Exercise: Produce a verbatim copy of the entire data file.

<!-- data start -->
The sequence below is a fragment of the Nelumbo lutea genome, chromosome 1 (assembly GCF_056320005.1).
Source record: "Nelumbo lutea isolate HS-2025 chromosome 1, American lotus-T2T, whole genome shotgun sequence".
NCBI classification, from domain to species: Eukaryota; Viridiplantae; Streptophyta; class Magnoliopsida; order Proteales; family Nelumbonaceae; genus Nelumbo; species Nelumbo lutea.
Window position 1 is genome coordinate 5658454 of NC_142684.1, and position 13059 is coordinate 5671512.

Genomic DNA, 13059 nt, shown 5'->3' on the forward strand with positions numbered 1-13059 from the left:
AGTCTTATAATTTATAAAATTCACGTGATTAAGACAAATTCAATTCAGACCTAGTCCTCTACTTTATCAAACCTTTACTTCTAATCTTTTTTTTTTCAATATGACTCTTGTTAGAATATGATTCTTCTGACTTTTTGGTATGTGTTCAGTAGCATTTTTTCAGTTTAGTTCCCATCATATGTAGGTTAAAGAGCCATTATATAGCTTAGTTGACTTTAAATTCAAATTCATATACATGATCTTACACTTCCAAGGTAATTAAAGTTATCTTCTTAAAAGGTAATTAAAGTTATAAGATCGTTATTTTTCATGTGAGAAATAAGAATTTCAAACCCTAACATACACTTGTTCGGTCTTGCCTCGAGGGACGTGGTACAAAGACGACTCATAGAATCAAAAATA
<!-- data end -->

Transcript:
The sequence below is a fragment of the Nelumbo lutea genome, chromosome 1 (assembly GCF_056320005.1).
Source record: "Nelumbo lutea isolate HS-2025 chromosome 1, American lotus-T2T, whole genome shotgun sequence".
NCBI classification, from domain to species: Eukaryota; Viridiplantae; Streptophyta; class Magnoliopsida; order Proteales; family Nelumbonaceae; genus Nelumbo; species Nelumbo lutea.
Window position 1 is genome coordinate 5658454 of NC_142684.1, and position 13059 is coordinate 5671512.

Genomic DNA, 13059 nt, shown 5'->3' on the forward strand with positions numbered 1-13059 from the left:
AGTCTTATAATTTATAAAATTCACGTGATTAAGACAAATTCAATTCAGACCTAGTCCTCTACTTTATCAAACCTTTACTTCTAATCTTTTTTTTTTCAATATGACTCTTGTTAGAATATGATTCTTCTGACTTTTTGGTATGTGTTCAGTAGCATTTTTTCAGTTTAGTTCCCATCATATGTAGGTTAAAGAGCCATTATATAGCTTAGTTGACTTTAAATTCAAATTCATATACATGATCTTACACTTCCAAGGTAATTAAAGTTATCTTCTTAAAAGGTAATTAAAGTTATAAGATCGTTATTTTTCATGTGAGAAATAAGAATTTCAAACCCTAACATACACTTGTTCGGTCTTGCCTCGAGGGACGTGGTACAAAGACGACTCATAGAATCAAAAATA